Florence Nightingale is an accounting executive who is looking to live out her lifelong dream of owning a café. After much searching online, she finds the perfect café in St. Kilda and decides to sell her home to purchase the business. In 2016, Florence approaches the current owner of the café, a property mogul called Renzo Rocco. After some brief phone conversations, Florence met with Renzo to discuss the terms of the sale. Florence was particularly interested in the turnover of the café and the number of patrons that it could hold. She also asks Renzo whether the café held a liquor licence. Renzo confidently told Florence, 'this café turns over $30,000 per week, sometimes more. It may look small, but we are licenced to hold 70 patrons. We also have a liquor licence, its right there on the wall.' Florence was very impressed by the turnover and agreed to purchase the café on a 90-day settlement. The requisite formalities were followed, and a written contract signed on 17 June 2016. However, when Florence took possession of the café, she realised that the café only held 50 patrons and that the liquor licence had expired the previous month. She also finds that the weekly turnover is closer to $10,000, significantly less than stated by Renzo. Upon a closer inspection of the written contract, Florence realises that there are no terms in relation to turnover, size or the business holding a liquor licence. She calls Renzo to complain, but he refuses to take her calls. After about 9 months of the café struggling financially, Florence decides it is time to reinvigorate the café with a new fit-out that would attract more customers. She engages an interior design firm from Richmond called GLO to completely overhaul and modernise the cafe. She meets with Tim from GLO and tells him that she is looking to redecorate the café with new, fresh colours, timber flooring, modern art and stone-top benches. Tim tells Florence that this wouldn't be a problem, but that it would be expensive as GLO 'only uses the best materials and workmanship'. On 10 June 2017, Florence and Tim sign a brief contract stating that 'GLO will undertake all works described in Schedule 2 for a total cost of $200,000.' Schedule 2 contained a general clause stating that the works would include: • Painting of all walls and ceilings in colour to be reasonably determined by GLO; • Installation of bamboo timber floating floors; • Installation of new bench-tops for all bar, kitchen and patron tables; • Purchase and installation of 'modern' artwork; and • Installation of 26 pendent lights.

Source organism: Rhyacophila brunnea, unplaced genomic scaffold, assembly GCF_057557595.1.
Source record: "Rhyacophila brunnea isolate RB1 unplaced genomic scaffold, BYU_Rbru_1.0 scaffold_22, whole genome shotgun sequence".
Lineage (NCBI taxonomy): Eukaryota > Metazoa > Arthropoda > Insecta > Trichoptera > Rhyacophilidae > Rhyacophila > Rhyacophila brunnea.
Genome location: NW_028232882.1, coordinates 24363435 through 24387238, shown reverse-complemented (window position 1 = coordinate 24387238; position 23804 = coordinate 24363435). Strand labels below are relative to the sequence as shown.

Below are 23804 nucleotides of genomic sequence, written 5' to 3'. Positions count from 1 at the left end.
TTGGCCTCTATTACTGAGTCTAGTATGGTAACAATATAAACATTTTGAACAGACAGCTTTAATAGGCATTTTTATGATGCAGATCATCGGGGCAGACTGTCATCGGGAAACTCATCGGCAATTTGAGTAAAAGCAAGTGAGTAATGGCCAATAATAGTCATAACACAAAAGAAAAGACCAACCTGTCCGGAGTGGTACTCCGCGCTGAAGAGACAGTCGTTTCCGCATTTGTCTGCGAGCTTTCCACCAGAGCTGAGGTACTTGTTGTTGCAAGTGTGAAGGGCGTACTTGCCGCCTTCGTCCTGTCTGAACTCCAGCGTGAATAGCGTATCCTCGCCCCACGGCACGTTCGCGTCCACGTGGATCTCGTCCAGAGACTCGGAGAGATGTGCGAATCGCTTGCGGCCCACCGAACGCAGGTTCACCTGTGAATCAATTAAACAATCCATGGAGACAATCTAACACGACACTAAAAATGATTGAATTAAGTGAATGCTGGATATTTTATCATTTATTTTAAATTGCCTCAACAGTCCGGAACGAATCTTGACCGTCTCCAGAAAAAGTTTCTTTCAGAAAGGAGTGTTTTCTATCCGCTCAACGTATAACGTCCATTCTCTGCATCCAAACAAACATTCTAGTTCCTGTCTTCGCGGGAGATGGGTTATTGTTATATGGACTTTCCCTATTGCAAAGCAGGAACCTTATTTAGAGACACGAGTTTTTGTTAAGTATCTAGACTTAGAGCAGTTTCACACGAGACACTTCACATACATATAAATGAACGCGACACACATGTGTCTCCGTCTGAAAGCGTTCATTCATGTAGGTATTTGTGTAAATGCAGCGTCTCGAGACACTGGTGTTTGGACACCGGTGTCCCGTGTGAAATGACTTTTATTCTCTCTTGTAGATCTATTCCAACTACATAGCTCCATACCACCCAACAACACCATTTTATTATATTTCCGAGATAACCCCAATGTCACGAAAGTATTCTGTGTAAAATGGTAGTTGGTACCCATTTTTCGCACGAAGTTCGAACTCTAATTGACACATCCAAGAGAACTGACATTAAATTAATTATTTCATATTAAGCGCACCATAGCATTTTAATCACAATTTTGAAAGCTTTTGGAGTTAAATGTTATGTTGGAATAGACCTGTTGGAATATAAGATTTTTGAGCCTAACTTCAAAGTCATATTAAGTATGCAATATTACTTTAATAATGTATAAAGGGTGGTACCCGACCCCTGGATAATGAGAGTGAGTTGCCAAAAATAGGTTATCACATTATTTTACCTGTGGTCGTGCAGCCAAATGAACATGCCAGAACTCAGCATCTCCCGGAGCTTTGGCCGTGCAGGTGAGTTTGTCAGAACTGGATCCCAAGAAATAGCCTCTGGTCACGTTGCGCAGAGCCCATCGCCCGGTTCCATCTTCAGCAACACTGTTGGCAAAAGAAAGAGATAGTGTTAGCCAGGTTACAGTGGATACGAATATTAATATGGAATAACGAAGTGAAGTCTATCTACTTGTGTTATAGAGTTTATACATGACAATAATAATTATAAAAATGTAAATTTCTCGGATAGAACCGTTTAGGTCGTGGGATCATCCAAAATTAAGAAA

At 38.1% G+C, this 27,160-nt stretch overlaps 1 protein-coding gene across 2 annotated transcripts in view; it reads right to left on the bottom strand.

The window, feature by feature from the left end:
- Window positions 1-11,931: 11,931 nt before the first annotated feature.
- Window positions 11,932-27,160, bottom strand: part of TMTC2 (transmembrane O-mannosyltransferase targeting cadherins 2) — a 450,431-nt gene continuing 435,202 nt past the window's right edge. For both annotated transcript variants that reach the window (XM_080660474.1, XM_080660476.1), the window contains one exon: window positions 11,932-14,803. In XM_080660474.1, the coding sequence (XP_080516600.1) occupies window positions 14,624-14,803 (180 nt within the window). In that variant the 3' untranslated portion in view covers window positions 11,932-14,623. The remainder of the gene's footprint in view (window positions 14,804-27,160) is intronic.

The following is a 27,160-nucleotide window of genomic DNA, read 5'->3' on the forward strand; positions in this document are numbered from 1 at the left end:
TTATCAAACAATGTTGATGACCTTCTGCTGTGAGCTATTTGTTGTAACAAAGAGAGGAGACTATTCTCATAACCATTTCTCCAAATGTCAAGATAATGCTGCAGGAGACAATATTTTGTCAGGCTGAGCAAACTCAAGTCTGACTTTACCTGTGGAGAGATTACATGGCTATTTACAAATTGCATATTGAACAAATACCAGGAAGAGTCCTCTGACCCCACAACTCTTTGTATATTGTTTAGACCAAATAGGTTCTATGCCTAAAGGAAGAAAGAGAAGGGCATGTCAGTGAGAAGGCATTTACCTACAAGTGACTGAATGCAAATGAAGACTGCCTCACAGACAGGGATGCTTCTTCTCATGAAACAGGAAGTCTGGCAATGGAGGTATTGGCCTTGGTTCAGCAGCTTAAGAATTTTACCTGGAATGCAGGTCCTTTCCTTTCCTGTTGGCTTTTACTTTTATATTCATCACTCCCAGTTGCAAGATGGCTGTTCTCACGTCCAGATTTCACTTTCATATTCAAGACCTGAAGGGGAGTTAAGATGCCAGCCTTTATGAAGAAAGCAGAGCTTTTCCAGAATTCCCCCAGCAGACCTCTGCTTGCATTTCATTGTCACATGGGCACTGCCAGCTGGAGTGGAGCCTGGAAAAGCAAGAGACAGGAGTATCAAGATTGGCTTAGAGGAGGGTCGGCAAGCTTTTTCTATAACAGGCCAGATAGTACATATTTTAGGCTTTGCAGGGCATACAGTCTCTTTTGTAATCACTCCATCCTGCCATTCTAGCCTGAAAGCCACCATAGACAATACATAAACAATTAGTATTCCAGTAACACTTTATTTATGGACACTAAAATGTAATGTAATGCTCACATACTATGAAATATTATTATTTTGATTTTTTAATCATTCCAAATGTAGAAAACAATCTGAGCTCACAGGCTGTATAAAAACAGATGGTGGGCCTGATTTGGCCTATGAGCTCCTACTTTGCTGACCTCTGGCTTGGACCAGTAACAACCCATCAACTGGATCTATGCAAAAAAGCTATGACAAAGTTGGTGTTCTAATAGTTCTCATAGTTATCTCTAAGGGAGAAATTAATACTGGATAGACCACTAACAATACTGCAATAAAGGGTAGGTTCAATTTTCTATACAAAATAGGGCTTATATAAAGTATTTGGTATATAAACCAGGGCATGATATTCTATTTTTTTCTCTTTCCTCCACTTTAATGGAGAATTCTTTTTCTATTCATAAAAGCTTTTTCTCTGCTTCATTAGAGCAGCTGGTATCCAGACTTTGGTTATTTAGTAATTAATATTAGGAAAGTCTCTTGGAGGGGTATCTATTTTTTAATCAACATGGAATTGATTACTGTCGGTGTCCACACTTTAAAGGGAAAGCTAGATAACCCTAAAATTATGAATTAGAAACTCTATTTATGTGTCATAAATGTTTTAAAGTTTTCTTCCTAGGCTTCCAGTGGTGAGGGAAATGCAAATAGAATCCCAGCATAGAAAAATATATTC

On signing the contract, Florence emphasises to Tim that the works will need to be completed by 1 September 2017 as she could not afford to have the shop closed for any longer period. Tim tells Florence that this shouldn't be a problem. GLO commences work on the café on 23 June 2017.
7 Assessment information for Business and Corporations Law
Unfortunately, the project takes longer than expected and is not complete until 10 November 2018. Florence estimates that she has lost nearly $90,000 due to the delay. To make things worse, when Florence reopens the store, she finds a number of issues with the workmanship of GLO. The paint was already flaking and of a colour that Florence did not like. The bench-tops were cheap laminate and not stone as she thought was agreed. Additionally, a number of pendant lights installed were not working and required replacement. Florence, unhappy with GLO, decided to hire a local building firm called Fix to repair the issues. The repairs totalled $75,000, which Florence was required to pay. Florence has now received an invoice from GLO for the entire contract price ($200,000). Florence is furious and refuses to pay GLO a cent. She has now come to you for advice. She is also annoyed at Renzo and is wondering whether she would be successful in bringing a claim against him for the sale of the business.
Using case law, advise: a) whether Florence would be successful in any claims against Renzo; b) whether Florence has any obligations to pay GLO; and c) in both cases, whether Florence would have access to any remedies under contract law.
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